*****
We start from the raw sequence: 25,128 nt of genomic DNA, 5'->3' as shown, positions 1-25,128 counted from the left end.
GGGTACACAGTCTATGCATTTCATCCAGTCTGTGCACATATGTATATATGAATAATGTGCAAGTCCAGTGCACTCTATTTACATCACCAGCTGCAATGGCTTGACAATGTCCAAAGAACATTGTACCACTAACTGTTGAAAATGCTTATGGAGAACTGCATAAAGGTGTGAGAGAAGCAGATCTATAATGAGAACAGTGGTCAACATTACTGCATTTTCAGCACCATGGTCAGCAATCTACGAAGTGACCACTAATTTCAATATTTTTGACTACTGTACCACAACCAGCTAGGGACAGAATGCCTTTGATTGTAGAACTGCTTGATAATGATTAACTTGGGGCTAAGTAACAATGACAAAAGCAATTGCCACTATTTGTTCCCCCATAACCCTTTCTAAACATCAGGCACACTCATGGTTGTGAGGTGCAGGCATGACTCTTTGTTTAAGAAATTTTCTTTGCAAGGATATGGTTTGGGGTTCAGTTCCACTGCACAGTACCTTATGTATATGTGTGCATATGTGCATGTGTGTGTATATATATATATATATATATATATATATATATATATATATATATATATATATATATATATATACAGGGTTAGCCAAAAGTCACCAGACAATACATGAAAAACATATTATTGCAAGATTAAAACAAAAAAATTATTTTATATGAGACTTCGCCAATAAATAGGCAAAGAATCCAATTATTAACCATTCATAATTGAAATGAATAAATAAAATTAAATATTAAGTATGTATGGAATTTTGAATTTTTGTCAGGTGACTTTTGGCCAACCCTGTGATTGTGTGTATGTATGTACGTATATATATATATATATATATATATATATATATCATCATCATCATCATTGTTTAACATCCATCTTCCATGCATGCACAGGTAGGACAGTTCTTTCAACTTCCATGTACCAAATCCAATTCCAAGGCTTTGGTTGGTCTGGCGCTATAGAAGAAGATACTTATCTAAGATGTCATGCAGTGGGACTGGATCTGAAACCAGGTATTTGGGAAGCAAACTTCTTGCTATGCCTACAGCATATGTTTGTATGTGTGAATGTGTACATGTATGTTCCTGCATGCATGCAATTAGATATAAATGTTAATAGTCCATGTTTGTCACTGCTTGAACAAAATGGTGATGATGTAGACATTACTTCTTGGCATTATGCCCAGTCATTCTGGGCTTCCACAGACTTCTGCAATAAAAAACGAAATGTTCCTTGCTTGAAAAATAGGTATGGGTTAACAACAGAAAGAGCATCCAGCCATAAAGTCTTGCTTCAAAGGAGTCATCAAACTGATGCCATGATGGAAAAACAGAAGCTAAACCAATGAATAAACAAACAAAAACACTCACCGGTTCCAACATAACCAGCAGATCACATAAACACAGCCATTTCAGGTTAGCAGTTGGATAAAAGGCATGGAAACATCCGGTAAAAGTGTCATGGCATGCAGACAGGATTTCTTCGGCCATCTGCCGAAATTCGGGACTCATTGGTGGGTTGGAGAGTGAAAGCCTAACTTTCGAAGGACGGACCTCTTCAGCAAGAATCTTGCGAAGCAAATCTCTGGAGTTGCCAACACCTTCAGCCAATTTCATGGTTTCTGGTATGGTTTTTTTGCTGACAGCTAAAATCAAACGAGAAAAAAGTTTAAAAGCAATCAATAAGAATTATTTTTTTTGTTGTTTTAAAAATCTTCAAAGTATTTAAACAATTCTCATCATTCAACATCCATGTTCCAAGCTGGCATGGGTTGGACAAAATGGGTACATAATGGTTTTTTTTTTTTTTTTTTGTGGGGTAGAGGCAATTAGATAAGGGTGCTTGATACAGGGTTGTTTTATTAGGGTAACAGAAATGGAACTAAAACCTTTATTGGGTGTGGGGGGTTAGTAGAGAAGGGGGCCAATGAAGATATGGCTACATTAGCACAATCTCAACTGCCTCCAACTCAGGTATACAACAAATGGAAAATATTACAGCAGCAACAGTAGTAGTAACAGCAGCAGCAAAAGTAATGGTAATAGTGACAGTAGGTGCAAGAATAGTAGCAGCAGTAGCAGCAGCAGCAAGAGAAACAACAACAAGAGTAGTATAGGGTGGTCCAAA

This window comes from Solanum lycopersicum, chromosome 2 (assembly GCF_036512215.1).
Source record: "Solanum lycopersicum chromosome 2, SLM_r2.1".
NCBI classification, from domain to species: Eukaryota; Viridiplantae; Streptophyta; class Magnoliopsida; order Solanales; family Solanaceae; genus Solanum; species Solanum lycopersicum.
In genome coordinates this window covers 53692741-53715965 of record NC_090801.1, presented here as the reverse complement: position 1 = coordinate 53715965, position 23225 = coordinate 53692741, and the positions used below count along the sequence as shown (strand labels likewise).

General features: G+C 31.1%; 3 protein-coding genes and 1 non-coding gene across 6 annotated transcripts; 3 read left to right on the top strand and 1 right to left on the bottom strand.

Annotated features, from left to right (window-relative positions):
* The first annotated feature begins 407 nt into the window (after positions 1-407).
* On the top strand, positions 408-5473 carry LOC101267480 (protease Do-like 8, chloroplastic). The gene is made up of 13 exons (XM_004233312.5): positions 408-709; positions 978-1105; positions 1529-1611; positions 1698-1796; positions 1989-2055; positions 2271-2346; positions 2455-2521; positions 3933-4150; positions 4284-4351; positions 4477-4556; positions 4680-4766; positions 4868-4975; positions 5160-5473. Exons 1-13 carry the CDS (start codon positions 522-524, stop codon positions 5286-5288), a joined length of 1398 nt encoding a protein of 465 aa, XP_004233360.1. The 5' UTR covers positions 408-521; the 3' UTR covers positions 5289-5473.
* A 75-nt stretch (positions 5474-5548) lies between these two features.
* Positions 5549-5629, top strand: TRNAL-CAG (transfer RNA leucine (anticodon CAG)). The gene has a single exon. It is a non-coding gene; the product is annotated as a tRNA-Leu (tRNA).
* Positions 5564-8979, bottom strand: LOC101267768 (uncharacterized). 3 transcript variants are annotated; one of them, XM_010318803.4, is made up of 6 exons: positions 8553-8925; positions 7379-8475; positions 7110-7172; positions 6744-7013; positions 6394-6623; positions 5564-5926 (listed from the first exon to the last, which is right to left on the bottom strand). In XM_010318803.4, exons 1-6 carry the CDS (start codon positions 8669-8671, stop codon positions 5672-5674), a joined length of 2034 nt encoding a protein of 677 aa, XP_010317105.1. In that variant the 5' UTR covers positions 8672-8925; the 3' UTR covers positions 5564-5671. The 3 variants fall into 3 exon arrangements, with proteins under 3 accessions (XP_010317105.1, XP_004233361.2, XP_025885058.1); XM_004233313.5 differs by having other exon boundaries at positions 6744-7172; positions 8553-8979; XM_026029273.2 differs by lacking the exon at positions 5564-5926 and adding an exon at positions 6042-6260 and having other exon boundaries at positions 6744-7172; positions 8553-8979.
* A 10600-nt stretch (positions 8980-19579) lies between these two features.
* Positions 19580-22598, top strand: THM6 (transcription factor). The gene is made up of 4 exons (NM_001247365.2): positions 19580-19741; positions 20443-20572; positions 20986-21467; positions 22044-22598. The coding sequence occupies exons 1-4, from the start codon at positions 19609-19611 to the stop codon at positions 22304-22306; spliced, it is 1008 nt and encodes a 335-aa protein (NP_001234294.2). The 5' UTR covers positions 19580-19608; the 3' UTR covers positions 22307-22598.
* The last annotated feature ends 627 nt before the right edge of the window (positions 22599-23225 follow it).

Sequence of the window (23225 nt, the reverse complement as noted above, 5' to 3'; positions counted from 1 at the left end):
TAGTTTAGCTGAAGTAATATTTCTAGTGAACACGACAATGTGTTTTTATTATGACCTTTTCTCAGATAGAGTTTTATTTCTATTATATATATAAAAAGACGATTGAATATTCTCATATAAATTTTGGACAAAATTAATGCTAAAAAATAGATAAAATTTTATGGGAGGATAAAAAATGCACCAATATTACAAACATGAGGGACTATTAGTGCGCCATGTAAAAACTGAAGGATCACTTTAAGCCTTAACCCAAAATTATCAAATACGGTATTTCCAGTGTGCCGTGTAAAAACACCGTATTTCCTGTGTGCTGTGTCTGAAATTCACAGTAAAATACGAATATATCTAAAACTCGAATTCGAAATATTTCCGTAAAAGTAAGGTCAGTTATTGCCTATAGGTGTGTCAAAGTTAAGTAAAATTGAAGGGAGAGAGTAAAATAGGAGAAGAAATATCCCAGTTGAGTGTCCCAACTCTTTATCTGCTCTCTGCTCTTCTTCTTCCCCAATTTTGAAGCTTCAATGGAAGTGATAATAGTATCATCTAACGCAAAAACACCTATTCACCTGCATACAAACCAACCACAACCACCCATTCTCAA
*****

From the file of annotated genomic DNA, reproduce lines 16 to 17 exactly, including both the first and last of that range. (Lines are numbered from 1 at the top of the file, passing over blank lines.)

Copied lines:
* The last annotated feature ends 627 nt before the right edge of the window (positions 22599-23225 follow it).

Sequence of the window (23225 nt, the reverse complement as noted above, 5' to 3'; positions counted from 1 at the left end):